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Probing a Cancer Paradox

contributed by Ian Demsky

Studies kept finding people diagnosed with cancer are less likely to develop dementia — Lindsay Kobayashi was determined to find out if it was true

Black couple at breakfast

Epidemiologist Lindsay Kobayashi,Ph.D., doesn't traffick in small numbers. To her, studies with fewer than 1,000 people are modest.

And, as an ultramarathon runner, regular marathons of just 26.2 miles are on the shorter side of races she’s run — like the 55-mile trek between Durban and Pietermaritzburg in South Africa.

So, it’s not surprising that to probe an enduring paradox in cancer and aging, she and her collaborators conducted a systematic review and meta-analysis of 22 studies representing some 9.6 million individuals.

Lindsay Kobayashi, Ph.D.
Lindsay Kobayashi, Ph.D.

"There's a growing population of people who are older, who have survived cancer and who are expected to live for many more years," says Kobayashi, an assistant professor in the University of Michigan School of Public Health. "We're using the tools of science, statistics and quantitative methods — but ultimately, we’re interested in understanding people, and the causes of why some people get sick and others don't."

Alzheimer’s disease and related dementias share common risk factors with cancer — with age being the biggest one, she explains. And many treatments for cancer, including surgery and several chemotherapies, are known to have a negative effect on cognition. So, it's counterintuitive that multiple studies have found cancer survivors are less likely to develop dementia than the general population.

"When science presents these kinds of paradoxes, it's important to study them," says Kobayashi, who completed a David E. Bell postdoctoral fellowship at the Harvard T. H. Chan School of Public Health before joining U-M in 2019.

If it's true, that would be an important finding with implications for understanding the causes of both conditions. And if it's not true, identifying the underlying bias or error will improve the design of future studies.

Kobayashi and her colleagues identified six potential forms of bias that could be affecting previous analyses — such as individuals who developed cognitive impairment prior to a cancer diagnosis not being excluded from a study.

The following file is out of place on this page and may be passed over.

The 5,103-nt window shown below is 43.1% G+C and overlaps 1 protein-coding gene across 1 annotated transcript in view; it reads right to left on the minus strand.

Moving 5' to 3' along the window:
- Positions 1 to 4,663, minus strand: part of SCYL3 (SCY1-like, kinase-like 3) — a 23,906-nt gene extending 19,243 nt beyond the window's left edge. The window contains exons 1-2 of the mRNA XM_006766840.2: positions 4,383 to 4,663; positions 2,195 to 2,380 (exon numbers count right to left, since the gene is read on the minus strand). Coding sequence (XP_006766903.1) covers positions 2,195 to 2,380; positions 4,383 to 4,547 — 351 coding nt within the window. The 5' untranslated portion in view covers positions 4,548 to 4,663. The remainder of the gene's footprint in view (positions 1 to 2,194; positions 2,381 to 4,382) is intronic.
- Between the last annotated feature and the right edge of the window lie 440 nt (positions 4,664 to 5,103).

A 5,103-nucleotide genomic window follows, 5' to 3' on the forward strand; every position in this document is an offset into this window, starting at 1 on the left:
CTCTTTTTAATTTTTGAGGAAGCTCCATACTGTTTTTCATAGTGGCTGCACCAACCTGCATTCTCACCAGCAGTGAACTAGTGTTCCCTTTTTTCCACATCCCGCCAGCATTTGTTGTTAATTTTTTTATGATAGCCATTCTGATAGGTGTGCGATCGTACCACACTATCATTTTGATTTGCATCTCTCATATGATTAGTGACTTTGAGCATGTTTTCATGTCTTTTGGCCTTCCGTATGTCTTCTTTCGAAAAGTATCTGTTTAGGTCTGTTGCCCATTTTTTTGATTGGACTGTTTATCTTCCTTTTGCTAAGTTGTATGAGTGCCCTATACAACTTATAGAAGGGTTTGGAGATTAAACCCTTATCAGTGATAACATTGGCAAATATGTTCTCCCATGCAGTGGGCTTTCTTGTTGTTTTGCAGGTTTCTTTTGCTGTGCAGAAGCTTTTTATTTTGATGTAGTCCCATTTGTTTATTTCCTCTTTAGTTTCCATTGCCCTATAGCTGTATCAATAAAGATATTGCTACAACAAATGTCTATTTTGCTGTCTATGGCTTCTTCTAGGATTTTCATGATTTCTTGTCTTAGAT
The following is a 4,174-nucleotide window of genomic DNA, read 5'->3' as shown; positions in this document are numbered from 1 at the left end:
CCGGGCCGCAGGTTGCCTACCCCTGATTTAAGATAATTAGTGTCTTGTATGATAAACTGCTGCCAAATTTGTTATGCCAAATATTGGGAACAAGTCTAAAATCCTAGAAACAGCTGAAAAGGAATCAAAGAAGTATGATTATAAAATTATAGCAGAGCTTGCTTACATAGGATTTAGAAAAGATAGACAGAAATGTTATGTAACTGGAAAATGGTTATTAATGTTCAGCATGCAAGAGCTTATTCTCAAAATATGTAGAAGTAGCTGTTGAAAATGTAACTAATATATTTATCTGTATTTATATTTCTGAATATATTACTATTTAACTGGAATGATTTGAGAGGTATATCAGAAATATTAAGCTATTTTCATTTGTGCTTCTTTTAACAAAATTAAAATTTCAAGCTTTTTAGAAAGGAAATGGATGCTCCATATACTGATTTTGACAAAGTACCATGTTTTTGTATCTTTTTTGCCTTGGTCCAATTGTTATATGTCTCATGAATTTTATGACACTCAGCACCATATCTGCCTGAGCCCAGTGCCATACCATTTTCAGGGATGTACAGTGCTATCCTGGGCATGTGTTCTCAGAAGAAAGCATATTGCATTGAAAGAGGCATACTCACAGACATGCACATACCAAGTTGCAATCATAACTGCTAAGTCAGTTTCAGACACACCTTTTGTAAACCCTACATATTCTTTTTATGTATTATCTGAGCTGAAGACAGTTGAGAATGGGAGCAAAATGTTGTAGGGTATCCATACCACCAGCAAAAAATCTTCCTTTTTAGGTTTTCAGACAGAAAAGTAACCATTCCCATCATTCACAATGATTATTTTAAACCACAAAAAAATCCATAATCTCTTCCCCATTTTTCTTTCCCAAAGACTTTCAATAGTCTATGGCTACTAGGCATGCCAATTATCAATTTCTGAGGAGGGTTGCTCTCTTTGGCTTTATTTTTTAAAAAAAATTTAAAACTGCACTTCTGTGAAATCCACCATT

Kobayashi's team confirmed that cancer survivors had an 11% lower incidence of dementia than people who never had cancer, according to findings they published in JAMA Network Open. However, most of the studies they analyzed suffered from at least one form of bias, the impacts of which they were able to quantify throughmeta-regressions.

Two possibilities couldn't be ruled out.

First, survival bias — that is, people who are healthier to begin with are more likely to fare better after a cancer diagnosis and, for the same reasons, also are less likely to develop Alzheimer’s.

Second, there could also be a still-unknown biological factor at play that influences the trajectories of both carcinogenesis and neurodegeneration. Genetic epidemiologists continue to investigate this possibility, she notes.

Meanwhile, Kobayashi's larger efforts have focused on providing other Rogel Cancer Center members across U-M with improved access to robust datasets to study big questions in cancer and aging — like how cancer treatments affect cognitive health at a population level.

"We're linking nationally representative datasets with thousands of records and years of longitudinal history, like the U.S. Health and Retirement Study, to Medicare data that includes cancer diagnosis and treatment information," she says. "By allowing us to ask better questions, these tools get us closer to our bigger goal of improving healthy aging outcomes for the growing population of older cancer survivors."

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